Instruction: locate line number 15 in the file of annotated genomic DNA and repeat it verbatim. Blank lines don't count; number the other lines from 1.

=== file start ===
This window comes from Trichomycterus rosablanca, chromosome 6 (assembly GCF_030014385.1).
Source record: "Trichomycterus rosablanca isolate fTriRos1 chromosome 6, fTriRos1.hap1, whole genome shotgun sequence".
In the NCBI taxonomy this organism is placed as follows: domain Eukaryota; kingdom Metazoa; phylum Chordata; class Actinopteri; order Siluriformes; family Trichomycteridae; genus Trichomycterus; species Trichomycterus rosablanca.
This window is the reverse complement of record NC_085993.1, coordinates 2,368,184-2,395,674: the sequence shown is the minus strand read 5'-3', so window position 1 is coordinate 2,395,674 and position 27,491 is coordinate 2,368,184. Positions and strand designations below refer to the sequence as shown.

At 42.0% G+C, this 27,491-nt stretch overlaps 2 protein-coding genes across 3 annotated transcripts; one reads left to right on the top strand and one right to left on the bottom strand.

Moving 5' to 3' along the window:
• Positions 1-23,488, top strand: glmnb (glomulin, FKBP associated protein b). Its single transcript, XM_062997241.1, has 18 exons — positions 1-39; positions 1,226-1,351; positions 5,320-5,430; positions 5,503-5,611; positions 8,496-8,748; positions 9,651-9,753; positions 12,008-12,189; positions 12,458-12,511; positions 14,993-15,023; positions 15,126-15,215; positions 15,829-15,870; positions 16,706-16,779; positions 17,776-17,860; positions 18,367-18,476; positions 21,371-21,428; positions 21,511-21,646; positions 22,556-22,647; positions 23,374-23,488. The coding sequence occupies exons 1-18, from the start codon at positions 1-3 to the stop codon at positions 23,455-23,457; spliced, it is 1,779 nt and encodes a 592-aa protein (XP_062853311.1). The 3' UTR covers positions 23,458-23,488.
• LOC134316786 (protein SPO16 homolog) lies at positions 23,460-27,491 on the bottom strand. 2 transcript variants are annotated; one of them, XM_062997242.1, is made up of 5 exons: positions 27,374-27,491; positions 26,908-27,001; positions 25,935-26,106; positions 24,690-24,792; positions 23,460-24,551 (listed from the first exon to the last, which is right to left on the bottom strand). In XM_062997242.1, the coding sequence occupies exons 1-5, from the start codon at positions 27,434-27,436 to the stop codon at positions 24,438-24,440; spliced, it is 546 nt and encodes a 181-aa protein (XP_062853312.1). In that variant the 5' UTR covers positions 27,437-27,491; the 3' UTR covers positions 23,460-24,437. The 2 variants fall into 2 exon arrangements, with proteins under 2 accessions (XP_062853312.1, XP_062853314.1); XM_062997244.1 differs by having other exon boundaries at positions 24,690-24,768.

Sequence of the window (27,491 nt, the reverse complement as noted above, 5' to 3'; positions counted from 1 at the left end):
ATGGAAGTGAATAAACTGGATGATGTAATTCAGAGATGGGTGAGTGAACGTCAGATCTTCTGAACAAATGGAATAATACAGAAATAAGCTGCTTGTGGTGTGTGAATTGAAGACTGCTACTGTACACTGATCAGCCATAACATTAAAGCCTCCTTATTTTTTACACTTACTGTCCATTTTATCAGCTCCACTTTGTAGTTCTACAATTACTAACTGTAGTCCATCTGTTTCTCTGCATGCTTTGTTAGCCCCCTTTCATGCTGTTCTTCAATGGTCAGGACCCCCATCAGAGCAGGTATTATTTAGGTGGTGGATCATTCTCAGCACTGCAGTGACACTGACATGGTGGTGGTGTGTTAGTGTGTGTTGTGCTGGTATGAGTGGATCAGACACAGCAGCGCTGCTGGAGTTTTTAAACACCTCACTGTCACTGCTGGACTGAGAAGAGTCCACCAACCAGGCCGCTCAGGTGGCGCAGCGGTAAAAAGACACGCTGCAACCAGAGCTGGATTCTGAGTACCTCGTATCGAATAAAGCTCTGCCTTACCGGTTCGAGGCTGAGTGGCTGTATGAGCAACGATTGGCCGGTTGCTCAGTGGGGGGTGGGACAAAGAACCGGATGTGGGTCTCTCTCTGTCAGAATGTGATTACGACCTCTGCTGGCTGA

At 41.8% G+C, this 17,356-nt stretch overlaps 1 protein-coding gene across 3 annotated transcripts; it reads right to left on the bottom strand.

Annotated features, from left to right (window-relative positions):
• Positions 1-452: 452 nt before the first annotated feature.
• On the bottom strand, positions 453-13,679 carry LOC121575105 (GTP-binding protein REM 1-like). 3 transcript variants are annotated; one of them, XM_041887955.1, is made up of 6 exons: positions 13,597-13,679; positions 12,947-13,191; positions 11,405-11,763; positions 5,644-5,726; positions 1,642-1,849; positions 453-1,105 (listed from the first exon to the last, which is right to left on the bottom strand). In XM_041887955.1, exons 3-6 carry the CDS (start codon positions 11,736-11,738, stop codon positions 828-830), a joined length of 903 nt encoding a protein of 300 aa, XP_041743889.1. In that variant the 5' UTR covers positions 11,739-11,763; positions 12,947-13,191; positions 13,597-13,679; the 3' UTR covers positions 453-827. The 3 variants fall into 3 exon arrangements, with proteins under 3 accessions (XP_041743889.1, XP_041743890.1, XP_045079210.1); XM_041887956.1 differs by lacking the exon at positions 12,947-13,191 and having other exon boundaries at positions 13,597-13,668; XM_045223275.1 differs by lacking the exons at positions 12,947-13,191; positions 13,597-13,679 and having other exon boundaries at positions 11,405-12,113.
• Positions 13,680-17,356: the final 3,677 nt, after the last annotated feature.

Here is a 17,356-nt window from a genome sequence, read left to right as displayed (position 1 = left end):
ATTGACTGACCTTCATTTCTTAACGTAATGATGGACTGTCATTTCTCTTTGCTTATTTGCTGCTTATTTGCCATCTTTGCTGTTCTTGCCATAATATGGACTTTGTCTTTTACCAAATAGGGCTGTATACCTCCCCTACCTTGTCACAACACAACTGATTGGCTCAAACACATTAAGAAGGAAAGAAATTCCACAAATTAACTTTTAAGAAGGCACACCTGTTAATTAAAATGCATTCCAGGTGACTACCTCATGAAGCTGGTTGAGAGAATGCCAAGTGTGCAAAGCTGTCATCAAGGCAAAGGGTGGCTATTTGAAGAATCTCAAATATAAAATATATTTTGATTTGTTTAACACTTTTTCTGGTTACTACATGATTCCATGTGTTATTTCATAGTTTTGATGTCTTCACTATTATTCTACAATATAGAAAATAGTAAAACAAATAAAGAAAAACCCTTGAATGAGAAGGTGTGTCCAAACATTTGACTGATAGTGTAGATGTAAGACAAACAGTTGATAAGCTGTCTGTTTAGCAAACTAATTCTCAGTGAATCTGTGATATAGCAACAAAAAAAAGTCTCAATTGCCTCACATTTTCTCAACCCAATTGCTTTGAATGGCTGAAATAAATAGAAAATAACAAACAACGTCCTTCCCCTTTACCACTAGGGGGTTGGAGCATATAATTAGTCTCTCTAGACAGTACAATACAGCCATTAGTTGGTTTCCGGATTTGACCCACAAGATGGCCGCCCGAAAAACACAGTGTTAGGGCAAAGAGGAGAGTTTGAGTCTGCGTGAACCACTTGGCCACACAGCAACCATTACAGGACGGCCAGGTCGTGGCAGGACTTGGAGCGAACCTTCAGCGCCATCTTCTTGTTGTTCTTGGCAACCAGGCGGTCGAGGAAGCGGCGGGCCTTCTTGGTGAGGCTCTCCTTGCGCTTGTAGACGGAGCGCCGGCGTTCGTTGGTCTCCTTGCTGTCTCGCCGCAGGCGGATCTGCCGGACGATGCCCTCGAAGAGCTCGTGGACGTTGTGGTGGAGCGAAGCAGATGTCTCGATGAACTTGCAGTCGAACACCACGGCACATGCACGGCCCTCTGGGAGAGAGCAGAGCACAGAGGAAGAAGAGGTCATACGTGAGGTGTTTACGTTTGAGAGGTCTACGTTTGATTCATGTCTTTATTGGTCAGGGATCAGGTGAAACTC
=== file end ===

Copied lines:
• Positions 13,680-17,356: the final 3,677 nt, after the last annotated feature.